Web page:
New York Attorney General Eric Schneiderman has launched investigations into the complaints about racial profiling at Barneys and Macy's; in the past week, four people have come forward and claimed that they were stopped and detained at the luxury department stores for, essentially, buying expensive things while not being white. Because our justice system has not yet recognized brief Facebook apology as an appropriate punishment for violating anti-discrimination law, the AG's office is stepping in.
According to letters obtained by the New York Daily News, both companies may have violated state and local civil rights laws that prohibit "racial discrimination in places of public accommodation." As such, the retailers have until Friday to provide a slew of information to the Office of the Attorney General, including: the total number of stops and detentions of customers by race and national origin in the past year, all documents pertaining to stops and detentions, all customer discrimination complaints received in the past year, store policies regarding the stopping, detaining and questioning of customers and store policies about contacting law enforcement regarding customers.
The letters were written by Kristen Clarke, who heads the AG's civil rights bureau; they were addressed to Peter Sachse, the Chief Stores Officer of Macy's East, and Mark Lee, the Chief Executive Officer of Barneys New York. "Attorney General Schneiderman is committed to ensuring that all New York residents are afforded equal protection under the law," wrote Clarke in both. "The alleged repeated conduct of your employees raises troubling questions about your company's commitment to that ideal, and the company's compliance with state and local civil rights laws."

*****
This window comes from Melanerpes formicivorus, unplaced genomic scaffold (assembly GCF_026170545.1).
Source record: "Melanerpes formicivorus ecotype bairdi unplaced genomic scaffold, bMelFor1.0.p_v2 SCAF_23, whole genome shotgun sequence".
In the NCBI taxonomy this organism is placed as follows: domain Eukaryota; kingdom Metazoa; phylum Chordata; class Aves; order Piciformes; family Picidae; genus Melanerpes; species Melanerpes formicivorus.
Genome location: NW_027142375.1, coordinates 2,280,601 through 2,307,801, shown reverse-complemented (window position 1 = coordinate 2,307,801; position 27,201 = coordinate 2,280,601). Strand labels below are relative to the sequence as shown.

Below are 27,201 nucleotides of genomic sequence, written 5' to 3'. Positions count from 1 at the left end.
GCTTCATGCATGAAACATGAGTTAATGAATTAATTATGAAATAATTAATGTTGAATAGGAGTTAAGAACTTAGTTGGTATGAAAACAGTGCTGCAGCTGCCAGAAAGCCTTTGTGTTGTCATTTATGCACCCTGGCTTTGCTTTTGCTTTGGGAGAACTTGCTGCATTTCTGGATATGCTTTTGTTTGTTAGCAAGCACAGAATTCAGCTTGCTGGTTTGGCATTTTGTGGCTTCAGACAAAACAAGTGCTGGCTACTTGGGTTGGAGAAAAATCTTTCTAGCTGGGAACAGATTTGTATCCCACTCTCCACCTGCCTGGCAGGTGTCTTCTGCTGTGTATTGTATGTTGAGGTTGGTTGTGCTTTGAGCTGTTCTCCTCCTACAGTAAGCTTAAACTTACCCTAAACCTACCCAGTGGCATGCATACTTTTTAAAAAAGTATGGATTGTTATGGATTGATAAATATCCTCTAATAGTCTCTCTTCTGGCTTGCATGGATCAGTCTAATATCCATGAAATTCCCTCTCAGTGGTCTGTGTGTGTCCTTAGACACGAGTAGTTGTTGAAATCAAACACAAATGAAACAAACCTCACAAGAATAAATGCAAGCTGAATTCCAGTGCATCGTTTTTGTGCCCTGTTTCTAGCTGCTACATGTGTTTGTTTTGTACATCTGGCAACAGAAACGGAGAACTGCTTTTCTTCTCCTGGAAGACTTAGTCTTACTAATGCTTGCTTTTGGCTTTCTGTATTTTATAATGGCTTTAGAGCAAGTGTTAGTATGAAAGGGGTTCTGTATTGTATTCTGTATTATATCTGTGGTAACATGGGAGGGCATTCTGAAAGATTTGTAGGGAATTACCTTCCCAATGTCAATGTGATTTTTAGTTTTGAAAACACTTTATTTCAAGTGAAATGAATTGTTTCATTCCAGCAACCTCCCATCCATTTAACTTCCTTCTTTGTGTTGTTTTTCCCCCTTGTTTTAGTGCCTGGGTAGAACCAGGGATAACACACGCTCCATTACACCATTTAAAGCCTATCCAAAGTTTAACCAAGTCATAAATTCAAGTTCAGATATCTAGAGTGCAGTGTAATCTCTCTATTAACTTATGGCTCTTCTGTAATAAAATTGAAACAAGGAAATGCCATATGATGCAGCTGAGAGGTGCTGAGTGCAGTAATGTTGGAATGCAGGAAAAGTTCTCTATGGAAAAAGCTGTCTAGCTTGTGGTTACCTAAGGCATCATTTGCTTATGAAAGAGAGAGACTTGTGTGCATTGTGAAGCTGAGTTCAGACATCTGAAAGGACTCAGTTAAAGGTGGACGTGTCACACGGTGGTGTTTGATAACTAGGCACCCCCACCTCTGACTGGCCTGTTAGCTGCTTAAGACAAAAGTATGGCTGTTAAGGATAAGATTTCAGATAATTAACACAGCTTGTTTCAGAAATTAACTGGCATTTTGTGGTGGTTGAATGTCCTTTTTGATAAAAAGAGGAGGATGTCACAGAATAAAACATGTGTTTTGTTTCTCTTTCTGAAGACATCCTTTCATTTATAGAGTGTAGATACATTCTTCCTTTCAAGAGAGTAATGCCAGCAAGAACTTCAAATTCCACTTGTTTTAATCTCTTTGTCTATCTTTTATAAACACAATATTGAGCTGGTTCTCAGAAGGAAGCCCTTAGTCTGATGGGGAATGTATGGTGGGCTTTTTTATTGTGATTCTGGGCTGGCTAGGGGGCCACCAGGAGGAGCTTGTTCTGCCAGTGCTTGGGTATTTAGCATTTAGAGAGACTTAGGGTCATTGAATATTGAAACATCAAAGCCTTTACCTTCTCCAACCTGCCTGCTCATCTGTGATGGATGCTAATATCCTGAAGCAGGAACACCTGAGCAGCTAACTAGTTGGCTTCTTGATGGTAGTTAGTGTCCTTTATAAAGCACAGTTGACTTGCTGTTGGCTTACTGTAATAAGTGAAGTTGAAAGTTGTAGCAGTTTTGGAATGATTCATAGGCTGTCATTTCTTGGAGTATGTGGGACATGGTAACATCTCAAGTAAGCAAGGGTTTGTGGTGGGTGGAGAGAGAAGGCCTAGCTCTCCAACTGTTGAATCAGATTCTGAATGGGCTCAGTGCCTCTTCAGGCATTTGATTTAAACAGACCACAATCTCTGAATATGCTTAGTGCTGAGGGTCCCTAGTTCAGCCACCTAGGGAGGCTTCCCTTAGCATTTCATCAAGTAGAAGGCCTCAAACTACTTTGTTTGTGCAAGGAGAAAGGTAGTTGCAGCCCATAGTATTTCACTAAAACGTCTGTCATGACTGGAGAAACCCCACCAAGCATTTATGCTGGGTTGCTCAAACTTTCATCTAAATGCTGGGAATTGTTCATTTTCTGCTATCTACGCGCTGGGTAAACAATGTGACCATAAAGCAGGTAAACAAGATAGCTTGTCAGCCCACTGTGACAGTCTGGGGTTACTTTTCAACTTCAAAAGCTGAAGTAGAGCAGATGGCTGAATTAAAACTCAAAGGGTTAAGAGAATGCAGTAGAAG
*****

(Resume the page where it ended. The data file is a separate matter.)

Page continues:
The allegations that Macy's East falsely accused an African-American customer of committing credit card fraud are "particularly troublesome," notes Clarke, because the company was sued by the state attorney general's office for racial profiling in 2005. Following that federal lawsuit, the company paid $600,000 in damages and agreed to keep a database of all detention records. Has Macy's learned anything? Apparently not.
A Macy's spokeswoman says that she's unaware of the letter, and Barneys did not respond to NYDN for comment.
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